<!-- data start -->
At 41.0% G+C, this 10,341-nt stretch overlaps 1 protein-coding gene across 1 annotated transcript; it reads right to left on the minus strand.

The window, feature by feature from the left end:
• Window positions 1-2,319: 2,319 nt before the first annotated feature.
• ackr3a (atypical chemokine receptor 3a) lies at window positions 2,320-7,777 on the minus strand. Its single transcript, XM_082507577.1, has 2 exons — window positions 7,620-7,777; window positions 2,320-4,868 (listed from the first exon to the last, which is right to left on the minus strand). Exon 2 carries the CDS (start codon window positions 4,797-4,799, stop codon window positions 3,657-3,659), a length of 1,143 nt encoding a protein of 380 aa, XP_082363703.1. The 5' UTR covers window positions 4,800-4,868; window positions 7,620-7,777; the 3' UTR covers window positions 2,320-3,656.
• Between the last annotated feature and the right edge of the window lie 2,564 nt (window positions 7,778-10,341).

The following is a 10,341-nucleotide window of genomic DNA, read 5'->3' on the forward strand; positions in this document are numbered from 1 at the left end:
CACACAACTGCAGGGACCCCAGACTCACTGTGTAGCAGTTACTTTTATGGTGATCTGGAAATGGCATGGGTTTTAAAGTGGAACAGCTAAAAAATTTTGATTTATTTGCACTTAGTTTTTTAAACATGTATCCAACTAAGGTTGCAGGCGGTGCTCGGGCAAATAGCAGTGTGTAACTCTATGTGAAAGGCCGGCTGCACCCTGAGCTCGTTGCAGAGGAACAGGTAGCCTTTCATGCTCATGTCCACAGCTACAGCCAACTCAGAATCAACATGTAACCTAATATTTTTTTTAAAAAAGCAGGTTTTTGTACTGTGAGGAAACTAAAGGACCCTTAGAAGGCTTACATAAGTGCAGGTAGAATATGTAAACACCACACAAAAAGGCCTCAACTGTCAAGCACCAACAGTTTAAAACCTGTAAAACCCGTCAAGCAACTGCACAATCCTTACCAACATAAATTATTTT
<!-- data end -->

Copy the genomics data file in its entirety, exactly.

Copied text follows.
At 41.0% G+C, this 10,341-nt stretch overlaps 1 protein-coding gene across 1 annotated transcript; it reads right to left on the minus strand.

The window, feature by feature from the left end:
• Window positions 1-2,319: 2,319 nt before the first annotated feature.
• ackr3a (atypical chemokine receptor 3a) lies at window positions 2,320-7,777 on the minus strand. Its single transcript, XM_082507577.1, has 2 exons — window positions 7,620-7,777; window positions 2,320-4,868 (listed from the first exon to the last, which is right to left on the minus strand). Exon 2 carries the CDS (start codon window positions 4,797-4,799, stop codon window positions 3,657-3,659), a length of 1,143 nt encoding a protein of 380 aa, XP_082363703.1. The 5' UTR covers window positions 4,800-4,868; window positions 7,620-7,777; the 3' UTR covers window positions 2,320-3,656.
• Between the last annotated feature and the right edge of the window lie 2,564 nt (window positions 7,778-10,341).

The following is a 10,341-nucleotide window of genomic DNA, read 5'->3' on the forward strand; positions in this document are numbered from 1 at the left end:
CACACAACTGCAGGGACCCCAGACTCACTGTGTAGCAGTTACTTTTATGGTGATCTGGAAATGGCATGGGTTTTAAAGTGGAACAGCTAAAAAATTTTGATTTATTTGCACTTAGTTTTTTAAACATGTATCCAACTAAGGTTGCAGGCGGTGCTCGGGCAAATAGCAGTGTGTAACTCTATGTGAAAGGCCGGCTGCACCCTGAGCTCGTTGCAGAGGAACAGGTAGCCTTTCATGCTCATGTCCACAGCTACAGCCAACTCAGAATCAACATGTAACCTAATATTTTTTTTAAAAAAGCAGGTTTTTGTACTGTGAGGAAACTAAAGGACCCTTAGAAGGCTTACATAAGTGCAGGTAGAATATGTAAACACCACACAAAAAGGCCTCAACTGTCAAGCACCAACAGTTTAAAACCTGTAAAACCCGTCAAGCAACTGCACAATCCTTACCAACATAAATTATTTT